4:00 Poster Session: Lecture Hall 2
Boonchai, Nareerat Excavating Dinosaurs in Nakhon Ratchasima, Northeastern Thailand: how to deal with hard rock and fragmented bones
Fitzgerald, Vicki: Reproductive Health and Safety for Employees Working in Vertebrate Paleontology Laboratories
Maltese, Anthony: Enclosed Workspaces for Air Abrasion of Large Fossil Specimens
Potapova, Olga: Preservation Techniques and Documentation Procedures for Collections at the Mammoth Site of Hot Springs Inc., South Dakota
Val, Sandra Preparation of Dinosaur Eggshells: new insights on traditional techniques

5:00 PM Meeting adjourned for the day

Schedule of Events – Saturday, May 1st
9:00 AM Workshops
Refreshments and light edibles available on the 3rd Floor

Archival Materials and Techniques for Fossil Preparation
Amy Davidson, Rm 3107 Fossil Preparation Lab.

Techniques for Acid Preparation
Jim Holstein, Rm 3112 Fossil Preparation Lab.

Creating Temporary Support Structures for Preparation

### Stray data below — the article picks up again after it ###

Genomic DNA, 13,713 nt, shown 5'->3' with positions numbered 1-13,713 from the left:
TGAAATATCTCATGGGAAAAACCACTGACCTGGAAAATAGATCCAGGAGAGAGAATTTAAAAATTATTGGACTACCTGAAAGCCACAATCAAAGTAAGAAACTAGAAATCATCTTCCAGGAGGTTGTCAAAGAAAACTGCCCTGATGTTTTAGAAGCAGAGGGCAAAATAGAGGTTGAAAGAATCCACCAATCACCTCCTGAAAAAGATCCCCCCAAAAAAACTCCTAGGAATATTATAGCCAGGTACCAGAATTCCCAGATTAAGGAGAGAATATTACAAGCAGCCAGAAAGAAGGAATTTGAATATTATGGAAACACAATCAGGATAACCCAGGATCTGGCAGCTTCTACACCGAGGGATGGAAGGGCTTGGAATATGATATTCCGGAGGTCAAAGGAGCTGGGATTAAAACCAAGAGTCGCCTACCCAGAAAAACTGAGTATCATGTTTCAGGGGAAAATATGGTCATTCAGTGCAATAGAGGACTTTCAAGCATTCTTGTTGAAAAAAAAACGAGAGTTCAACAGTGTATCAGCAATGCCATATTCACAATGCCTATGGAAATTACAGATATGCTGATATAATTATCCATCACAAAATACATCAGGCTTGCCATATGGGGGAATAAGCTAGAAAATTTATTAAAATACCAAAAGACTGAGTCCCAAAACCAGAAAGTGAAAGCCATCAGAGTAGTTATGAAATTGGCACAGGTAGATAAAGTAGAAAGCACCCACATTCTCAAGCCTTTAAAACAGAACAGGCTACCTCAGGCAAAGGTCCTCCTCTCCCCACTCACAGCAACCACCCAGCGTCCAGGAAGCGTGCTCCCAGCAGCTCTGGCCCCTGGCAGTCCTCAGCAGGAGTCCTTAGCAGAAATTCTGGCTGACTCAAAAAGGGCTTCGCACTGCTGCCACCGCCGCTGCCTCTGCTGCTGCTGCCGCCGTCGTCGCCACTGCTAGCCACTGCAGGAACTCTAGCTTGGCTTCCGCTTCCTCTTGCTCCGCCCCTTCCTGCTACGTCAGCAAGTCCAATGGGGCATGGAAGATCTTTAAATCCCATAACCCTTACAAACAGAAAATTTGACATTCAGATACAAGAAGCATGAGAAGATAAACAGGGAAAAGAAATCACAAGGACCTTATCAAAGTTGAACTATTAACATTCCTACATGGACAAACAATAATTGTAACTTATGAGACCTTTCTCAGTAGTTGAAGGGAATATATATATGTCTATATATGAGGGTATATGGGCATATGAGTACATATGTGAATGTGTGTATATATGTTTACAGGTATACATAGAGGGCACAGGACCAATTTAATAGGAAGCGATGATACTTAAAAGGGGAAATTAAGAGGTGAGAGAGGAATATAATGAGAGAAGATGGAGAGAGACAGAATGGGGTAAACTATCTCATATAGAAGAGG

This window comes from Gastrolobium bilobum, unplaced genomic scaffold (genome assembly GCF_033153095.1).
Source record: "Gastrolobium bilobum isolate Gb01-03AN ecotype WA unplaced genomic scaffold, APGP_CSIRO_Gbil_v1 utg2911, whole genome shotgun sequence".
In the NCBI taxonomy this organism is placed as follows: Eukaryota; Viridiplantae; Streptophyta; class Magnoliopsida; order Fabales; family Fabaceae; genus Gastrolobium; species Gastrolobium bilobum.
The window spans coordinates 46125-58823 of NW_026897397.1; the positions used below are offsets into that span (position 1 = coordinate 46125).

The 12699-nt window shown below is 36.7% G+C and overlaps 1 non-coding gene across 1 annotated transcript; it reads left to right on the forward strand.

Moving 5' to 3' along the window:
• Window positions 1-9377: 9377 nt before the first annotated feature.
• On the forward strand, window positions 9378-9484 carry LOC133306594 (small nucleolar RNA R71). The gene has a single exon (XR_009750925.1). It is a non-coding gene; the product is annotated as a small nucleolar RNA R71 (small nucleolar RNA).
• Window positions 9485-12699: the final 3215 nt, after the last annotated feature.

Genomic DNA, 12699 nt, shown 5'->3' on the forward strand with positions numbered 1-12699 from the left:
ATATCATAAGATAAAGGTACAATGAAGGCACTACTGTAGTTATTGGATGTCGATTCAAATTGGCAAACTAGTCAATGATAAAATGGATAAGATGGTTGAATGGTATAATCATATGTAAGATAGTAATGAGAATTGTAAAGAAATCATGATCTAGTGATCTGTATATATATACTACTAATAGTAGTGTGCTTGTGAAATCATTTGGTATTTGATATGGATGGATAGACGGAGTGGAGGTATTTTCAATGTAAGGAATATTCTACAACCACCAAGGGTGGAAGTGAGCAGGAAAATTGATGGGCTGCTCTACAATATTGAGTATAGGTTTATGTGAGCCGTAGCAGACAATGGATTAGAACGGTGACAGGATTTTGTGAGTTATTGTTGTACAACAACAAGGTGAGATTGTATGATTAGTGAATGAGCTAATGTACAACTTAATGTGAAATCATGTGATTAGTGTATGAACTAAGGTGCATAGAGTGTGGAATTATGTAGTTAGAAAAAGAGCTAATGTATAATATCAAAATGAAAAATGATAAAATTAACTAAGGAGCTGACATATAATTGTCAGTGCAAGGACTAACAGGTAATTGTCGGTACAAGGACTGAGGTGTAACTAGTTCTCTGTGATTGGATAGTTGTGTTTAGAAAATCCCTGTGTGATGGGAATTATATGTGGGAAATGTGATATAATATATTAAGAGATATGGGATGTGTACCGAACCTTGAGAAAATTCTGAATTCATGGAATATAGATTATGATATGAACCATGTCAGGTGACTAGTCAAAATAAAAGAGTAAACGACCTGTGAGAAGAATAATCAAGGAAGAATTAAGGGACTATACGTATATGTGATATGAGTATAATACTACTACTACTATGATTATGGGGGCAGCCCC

Debbie Wagner, Rm. 3226

Histology Techniques at The Field Museum
Akiko Shinya, Rm. 3013 Rock Sawing & Sample Prep. Lab.

12:00 PM Lunch served on Northwest Terrace (weather permitting)
In the case of inclement weather, lunch will be served in Lecture Hall 2

1:00 Workshops

Archival Materials and Techniques for Fossil Preparation
Amy Davidson, Rm 3107 Fossil Preparation Lab.

Techniques for Acid Preparation
Jim Holstein, Rm 3112 Fossil Preparation Lab.

Creating Temporary Support Structures for Preparation
Debbie Wagner, Rm. 3226

Histology Techniques at The Field Museum
Akiko Shinya, Rm. 3013 Rock Sawing & Sample Prep. Lab.

4:00 Workshops adjourn

6:00 PM Symposium Dinner Reception, offsite (see map & directions on p.6)
Museum Point Tower 3
233 East 13th St.

Contact Lisa Herzog for further information:
Direct: 312-665-7626